Modern Americans are desensitized to violence. With the images of destruction and brutality constantly playing on the screens we have in our living rooms, our public spaces, and even the palm of our own hands, perhaps this really isn’t surprising. As a result of our collective media overexposure, many Americans have become numb to the horrors of wars that are being fought in the name of their own country.

Artist and veteran James Razko tackles this “American-amnesia” head-on in his latest exhibition Destroy! Rebuild. Repeat?, asking viewers to reflect on the United State’s involvement in Iraq and Afghanistan as well as on our own responsibility as we watch a war being waged on our television screens.  

The violent conflicts have led to the total devastation of communities and the loss of countless lives, including tens of thousands of civilians and children, underscoring the urgency of the United Nations Sustainable Development Goal for Peace, Justice and Strong Institutions. In Destroy! Rebuild. Repeat? Razko reminds Americans that physical distance from the focal point of violence should not make us any less involved in the fight for peace.

“War for most Americans, at this moment, has been reduced to images and political stances,” Razko tells Arts Help, alluding to the disconnect that US citizens often feel with what we see in the media. As bombs drop on cities full of people, Americans watch on for a brief moment, thousands of miles away in our homes, before resuming our everyday lives.  

Fascinated with how extreme violence is depicted by the media, Razko reappropriates the aesthetic of the night vision goggles through which many have come to know war - distant, abstract flashes of bright green light on a small screen. “My ‘Night Visions’ paintings are about the horrific-sublime, viewership, and culpability,” explains Razko. “I want to ask - what does it mean to be a witness to something like a drone strike from a distance?”  

Razko’s practice is rooted in the long tradition of the Artist Soldier - a path paved by figures like Franciso Goya and Otto Dix, whose paintings of unspeakable violence and trauma were a direct response to the artists’ personal encounters with war. Their images of slaughtered and deformed bodies that shocked audiences one hundred years ago, however, do not resonate the same way with modern viewers, for whom bloodshed and cruelty are often nothing more than background noise.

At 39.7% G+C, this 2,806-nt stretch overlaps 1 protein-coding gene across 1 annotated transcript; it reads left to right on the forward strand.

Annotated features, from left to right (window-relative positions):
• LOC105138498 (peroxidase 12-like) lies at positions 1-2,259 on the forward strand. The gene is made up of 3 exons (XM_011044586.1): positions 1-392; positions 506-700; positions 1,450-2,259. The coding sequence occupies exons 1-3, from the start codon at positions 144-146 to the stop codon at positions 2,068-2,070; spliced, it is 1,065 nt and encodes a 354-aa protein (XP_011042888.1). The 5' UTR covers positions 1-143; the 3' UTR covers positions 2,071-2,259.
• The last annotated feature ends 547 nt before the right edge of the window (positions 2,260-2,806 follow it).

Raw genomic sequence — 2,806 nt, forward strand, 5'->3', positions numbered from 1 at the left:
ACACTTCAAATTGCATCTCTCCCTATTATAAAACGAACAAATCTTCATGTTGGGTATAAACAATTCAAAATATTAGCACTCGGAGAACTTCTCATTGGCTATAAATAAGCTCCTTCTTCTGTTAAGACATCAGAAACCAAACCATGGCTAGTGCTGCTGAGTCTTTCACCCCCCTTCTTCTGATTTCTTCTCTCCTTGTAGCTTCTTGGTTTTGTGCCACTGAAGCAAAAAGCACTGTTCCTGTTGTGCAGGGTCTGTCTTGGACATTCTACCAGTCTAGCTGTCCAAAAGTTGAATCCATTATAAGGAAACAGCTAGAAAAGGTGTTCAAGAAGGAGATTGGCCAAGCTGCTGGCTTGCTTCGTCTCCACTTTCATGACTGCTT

For this reason, Razko sees his job as a twenty-first century Artist Solder as one of translation - communicating his own lived experiences as a witness to humanity’s darkest side with a visual language better equipped to break down the wall built up by amnesia. He describes his method saying, “I try to come at the process of translating obliquely, allowing the viewer to be seduced by beauty, and creating room for a conversation, whether internal or external, to happen, to allow people to process what they already know to be true - war is bad - it’s not okay for us to be constantly waging it.”

The exhibition was curated by artist Alonsa Guevara, who collaborated with Razko in building an immersive experience that fostered conversation. The painted walls, the intentionally organized layout, and the soundscape (a mix of church music, a call to prayer from Iraq, war recordings, and street music from a musician playing the Doumbek) all came together to form a space where the artworks could come to life and spark important dialogues among the visitors.

“Having these bodies of work surrounding each other gave space for viewers to pause and pay attention to the piece’s differences and find the thread that connected them all,” says Guevara. “They were beautifully interconnected because even though they are painted with a different visual language, they carry the same message of war awareness and political concerns.”

Sunset Polaroid by James Razko. Image courtesy of Razko’s website.

With Destroy! Rebuild. Repeat? Guevara and Razko sought to harness the beauty and power of painting to encourage people to confront a challenging subject and rethink their relationship to conflict - and it worked. Visitors to the exhibition, they happily recall, were surprisingly open and engaged, reflecting on the message of the artworks and asking important, thoughtful questions.

“I hope I have created some images that will stay with people,” says Razko, “images and ideas they will carry around and out into the world to share with others.”

The paintings featured in the exhibition, as well as his other projects, can be seen on Razko’s website.

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